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Presentation
Religiosity and Patient Engagement in their Healthcare Among Hospital Survivors of an Acute Coronary Syndrome
Community Engagement and Research Symposia
  • Hawa Ozien Abu, University of Massachusetts Medical School
  • David D. McManus, University of Massachusetts Medical School
  • Catarina I. Kiefe, University of Massachusetts Medical School
  • Robert J. Goldberg, University of Massachusetts Medical School
Date
2019-3-22
Document Type
Poster
Description

Background: Optimum management after an Acute Coronary Syndrome (ACS) requires considerable patient engagement/activation. Religious practices permeate people's lives and may influence engagement in their healthcare. Little is known about the relationship between religiosity and patient activation in hospital survivors of an ACS.

Methods: We recruited patients hospitalized for an ACS at six medical centers in Central Massachusetts and Georgia (2011-2013). Participants self-reported three measures of religiosity - strength and comfort from religion, making petition prayers, and awareness of intercessory prayers for health. Patient activation was assessed using the 6-item Patient Activation Measure (PAM-6). We categorized participants as either having low (levels 1 and 2) or high (levels 3 and 4) activation in examining the association between religiosity and patient activation while adjusting for sociodemographic, psychosocial, and clinical variables.

Results: Patients (n=2,067) were on average, 61 years old, 34% were women, and 81% were non-Hispanic White. Approximately 85% reported deriving strength and comfort from religion, two-thirds prayed for their health, and 89% received intercessions for their health. Overall, 57.5% had low activation. Reports of a great deal (aOR: 2.02; 95% CI: 1.44-2.84), and little/some (aOR: 1.45; 95% CI: 1.07-1.98) strength and comfort from religion were associated with high activation respectively, as was the receipt of intercessions (aOR: 1.48; 95% CI: 1.07-2.05). Praying for one's health was associated with low activation (aOR: 0.78; 95% CI: 0.61-0.99).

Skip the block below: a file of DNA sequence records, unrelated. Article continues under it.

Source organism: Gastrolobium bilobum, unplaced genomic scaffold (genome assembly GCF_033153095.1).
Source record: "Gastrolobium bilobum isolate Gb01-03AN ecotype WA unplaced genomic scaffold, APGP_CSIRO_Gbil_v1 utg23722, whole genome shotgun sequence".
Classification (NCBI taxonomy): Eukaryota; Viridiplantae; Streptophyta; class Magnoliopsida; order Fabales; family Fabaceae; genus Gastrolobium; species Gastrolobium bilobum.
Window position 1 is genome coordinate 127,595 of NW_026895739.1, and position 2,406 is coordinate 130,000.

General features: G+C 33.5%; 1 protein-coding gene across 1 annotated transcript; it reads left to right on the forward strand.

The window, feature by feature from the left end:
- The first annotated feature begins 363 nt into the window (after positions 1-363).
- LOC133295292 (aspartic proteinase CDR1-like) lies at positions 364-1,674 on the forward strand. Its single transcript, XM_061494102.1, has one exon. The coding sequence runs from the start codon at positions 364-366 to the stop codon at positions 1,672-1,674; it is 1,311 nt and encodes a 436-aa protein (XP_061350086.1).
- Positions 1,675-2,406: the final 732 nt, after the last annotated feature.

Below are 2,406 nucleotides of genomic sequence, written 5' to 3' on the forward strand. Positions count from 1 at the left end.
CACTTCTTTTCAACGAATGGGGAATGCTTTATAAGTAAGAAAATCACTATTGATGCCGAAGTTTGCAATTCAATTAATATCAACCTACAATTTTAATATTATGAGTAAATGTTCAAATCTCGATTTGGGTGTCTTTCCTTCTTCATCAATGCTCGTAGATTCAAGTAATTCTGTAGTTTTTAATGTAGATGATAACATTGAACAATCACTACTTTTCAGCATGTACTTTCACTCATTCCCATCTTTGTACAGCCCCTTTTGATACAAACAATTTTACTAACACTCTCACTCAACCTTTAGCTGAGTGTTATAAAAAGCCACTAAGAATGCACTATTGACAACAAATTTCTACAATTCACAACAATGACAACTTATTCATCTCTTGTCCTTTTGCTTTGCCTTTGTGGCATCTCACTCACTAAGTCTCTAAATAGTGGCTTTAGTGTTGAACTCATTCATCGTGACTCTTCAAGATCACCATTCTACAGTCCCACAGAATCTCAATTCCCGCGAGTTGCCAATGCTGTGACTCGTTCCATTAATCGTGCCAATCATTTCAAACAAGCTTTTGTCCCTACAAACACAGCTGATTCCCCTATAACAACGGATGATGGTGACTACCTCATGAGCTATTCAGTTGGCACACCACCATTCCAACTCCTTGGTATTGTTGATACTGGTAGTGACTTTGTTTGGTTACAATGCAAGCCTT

Conclusion and Clinical Practice Implications: Patient activation was associated with religiosity, suggesting that healthcare providers may use this knowledge to enhance patient engagement in their care.

Keywords
  • Acute Coronary Syndrome,
  • ACS,
  • religiosity,
  • religion,
  • spirituality,
  • patient engagement
DOI
10.13028/vb4f-cr19
Rights and Permissions
Copyright the Author(s)
Creative Commons License
Creative Commons Attribution-Noncommercial-Share Alike 3.0
Citation Information
Hawa Ozien Abu, David D. McManus, Catarina I. Kiefe and Robert J. Goldberg. "Religiosity and Patient Engagement in their Healthcare Among Hospital Survivors of an Acute Coronary Syndrome" (2019)
Available at: http://0-works.bepress.com.library.simmons.edu/david_mcmanus/180/